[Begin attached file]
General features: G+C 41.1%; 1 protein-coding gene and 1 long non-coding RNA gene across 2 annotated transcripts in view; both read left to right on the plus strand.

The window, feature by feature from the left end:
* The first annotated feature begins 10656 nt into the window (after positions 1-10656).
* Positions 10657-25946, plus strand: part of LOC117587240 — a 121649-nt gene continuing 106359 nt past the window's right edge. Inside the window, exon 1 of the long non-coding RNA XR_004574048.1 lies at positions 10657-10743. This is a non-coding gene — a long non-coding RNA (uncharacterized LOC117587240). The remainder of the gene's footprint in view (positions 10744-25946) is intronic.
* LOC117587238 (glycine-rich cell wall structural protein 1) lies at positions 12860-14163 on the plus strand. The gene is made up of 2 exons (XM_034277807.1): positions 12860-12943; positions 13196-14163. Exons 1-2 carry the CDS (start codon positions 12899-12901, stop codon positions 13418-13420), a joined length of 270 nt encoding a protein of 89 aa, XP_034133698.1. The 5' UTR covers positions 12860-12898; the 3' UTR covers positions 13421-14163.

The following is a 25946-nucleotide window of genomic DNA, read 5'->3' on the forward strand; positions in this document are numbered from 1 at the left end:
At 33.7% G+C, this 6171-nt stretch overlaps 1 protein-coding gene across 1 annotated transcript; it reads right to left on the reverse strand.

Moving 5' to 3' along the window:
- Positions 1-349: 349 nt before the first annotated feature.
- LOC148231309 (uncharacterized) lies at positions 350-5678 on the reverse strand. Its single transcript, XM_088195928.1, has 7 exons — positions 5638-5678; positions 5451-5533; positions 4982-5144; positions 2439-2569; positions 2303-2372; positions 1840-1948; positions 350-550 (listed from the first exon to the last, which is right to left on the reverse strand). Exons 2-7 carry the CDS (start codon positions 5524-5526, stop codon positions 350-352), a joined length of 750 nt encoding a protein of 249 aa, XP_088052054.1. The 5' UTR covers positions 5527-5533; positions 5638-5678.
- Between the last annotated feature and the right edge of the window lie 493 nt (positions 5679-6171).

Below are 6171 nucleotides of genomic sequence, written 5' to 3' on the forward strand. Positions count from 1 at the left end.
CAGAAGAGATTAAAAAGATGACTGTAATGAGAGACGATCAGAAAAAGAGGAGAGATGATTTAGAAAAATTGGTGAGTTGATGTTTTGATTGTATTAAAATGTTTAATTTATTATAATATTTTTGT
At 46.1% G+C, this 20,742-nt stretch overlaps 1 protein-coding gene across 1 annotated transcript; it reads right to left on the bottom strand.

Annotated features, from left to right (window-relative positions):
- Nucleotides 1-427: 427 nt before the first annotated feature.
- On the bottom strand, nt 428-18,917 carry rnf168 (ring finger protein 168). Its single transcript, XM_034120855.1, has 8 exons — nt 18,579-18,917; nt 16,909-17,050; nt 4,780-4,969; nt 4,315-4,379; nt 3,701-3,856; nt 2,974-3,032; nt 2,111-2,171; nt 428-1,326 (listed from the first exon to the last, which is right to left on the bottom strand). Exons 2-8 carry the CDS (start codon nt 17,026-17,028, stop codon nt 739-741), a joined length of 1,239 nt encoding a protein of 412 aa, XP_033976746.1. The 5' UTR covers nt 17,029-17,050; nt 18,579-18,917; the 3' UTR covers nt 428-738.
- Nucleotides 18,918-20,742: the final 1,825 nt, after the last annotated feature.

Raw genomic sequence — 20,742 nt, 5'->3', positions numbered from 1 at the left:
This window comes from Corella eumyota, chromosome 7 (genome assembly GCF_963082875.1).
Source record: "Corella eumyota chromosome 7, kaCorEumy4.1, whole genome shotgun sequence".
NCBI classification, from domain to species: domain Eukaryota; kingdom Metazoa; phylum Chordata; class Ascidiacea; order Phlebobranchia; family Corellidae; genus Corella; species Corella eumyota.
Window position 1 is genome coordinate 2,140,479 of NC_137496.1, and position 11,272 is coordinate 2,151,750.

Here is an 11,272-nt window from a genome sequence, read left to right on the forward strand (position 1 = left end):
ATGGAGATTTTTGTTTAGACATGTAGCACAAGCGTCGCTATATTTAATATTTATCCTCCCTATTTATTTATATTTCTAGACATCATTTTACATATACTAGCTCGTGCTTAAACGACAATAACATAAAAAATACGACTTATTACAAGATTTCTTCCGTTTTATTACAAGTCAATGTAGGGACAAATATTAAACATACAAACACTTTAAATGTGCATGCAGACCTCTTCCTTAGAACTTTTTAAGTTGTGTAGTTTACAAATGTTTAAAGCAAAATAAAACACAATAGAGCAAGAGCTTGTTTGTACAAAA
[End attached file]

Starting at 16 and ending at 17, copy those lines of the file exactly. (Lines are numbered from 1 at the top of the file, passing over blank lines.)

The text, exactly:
- Nucleotides 1-427: 427 nt before the first annotated feature.
- On the bottom strand, nt 428-18,917 carry rnf168 (ring finger protein 168). Its single transcript, XM_034120855.1, has 8 exons — nt 18,579-18,917; nt 16,909-17,050; nt 4,780-4,969; nt 4,315-4,379; nt 3,701-3,856; nt 2,974-3,032; nt 2,111-2,171; nt 428-1,326 (listed from the first exon to the last, which is right to left on the bottom strand). Exons 2-8 carry the CDS (start codon nt 17,026-17,028, stop codon nt 739-741), a joined length of 1,239 nt encoding a protein of 412 aa, XP_033976746.1. The 5' UTR covers nt 17,029-17,050; nt 18,579-18,917; the 3' UTR covers nt 428-738.